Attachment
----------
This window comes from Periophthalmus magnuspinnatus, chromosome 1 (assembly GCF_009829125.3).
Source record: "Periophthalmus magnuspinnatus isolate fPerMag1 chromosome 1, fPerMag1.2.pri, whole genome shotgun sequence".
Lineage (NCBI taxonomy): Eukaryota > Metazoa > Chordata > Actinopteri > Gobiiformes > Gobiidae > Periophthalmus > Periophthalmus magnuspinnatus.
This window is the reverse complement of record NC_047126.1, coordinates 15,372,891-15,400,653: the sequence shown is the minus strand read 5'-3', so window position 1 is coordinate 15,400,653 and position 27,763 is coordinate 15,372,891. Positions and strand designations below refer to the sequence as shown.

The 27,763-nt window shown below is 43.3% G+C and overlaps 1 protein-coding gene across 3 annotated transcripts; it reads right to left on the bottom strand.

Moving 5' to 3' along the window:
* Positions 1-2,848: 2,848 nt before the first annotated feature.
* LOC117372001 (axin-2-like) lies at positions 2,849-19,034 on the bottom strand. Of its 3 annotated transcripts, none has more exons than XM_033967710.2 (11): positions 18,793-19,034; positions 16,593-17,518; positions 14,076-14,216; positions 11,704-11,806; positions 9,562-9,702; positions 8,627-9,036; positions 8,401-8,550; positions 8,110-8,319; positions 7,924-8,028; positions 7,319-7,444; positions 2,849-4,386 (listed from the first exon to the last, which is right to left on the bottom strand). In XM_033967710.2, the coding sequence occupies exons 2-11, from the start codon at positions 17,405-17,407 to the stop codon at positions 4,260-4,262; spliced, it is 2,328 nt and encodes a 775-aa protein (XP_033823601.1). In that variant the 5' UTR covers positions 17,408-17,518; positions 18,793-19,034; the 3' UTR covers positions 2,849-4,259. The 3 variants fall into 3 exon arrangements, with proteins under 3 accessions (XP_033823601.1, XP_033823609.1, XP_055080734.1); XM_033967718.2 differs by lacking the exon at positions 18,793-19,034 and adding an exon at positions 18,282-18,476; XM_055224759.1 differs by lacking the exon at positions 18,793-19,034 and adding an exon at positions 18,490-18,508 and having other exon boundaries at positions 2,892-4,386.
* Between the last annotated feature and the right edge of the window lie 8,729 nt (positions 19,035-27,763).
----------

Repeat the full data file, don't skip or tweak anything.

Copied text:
This window comes from Periophthalmus magnuspinnatus, chromosome 1 (assembly GCF_009829125.3).
Source record: "Periophthalmus magnuspinnatus isolate fPerMag1 chromosome 1, fPerMag1.2.pri, whole genome shotgun sequence".
Lineage (NCBI taxonomy): Eukaryota > Metazoa > Chordata > Actinopteri > Gobiiformes > Gobiidae > Periophthalmus > Periophthalmus magnuspinnatus.
This window is the reverse complement of record NC_047126.1, coordinates 15,372,891-15,400,653: the sequence shown is the minus strand read 5'-3', so window position 1 is coordinate 15,400,653 and position 27,763 is coordinate 15,372,891. Positions and strand designations below refer to the sequence as shown.

The 27,763-nt window shown below is 43.3% G+C and overlaps 1 protein-coding gene across 3 annotated transcripts; it reads right to left on the bottom strand.

Moving 5' to 3' along the window:
* Positions 1-2,848: 2,848 nt before the first annotated feature.
* LOC117372001 (axin-2-like) lies at positions 2,849-19,034 on the bottom strand. Of its 3 annotated transcripts, none has more exons than XM_033967710.2 (11): positions 18,793-19,034; positions 16,593-17,518; positions 14,076-14,216; positions 11,704-11,806; positions 9,562-9,702; positions 8,627-9,036; positions 8,401-8,550; positions 8,110-8,319; positions 7,924-8,028; positions 7,319-7,444; positions 2,849-4,386 (listed from the first exon to the last, which is right to left on the bottom strand). In XM_033967710.2, the coding sequence occupies exons 2-11, from the start codon at positions 17,405-17,407 to the stop codon at positions 4,260-4,262; spliced, it is 2,328 nt and encodes a 775-aa protein (XP_033823601.1). In that variant the 5' UTR covers positions 17,408-17,518; positions 18,793-19,034; the 3' UTR covers positions 2,849-4,259. The 3 variants fall into 3 exon arrangements, with proteins under 3 accessions (XP_033823601.1, XP_033823609.1, XP_055080734.1); XM_033967718.2 differs by lacking the exon at positions 18,793-19,034 and adding an exon at positions 18,282-18,476; XM_055224759.1 differs by lacking the exon at positions 18,793-19,034 and adding an exon at positions 18,490-18,508 and having other exon boundaries at positions 2,892-4,386.
* Between the last annotated feature and the right edge of the window lie 8,729 nt (positions 19,035-27,763).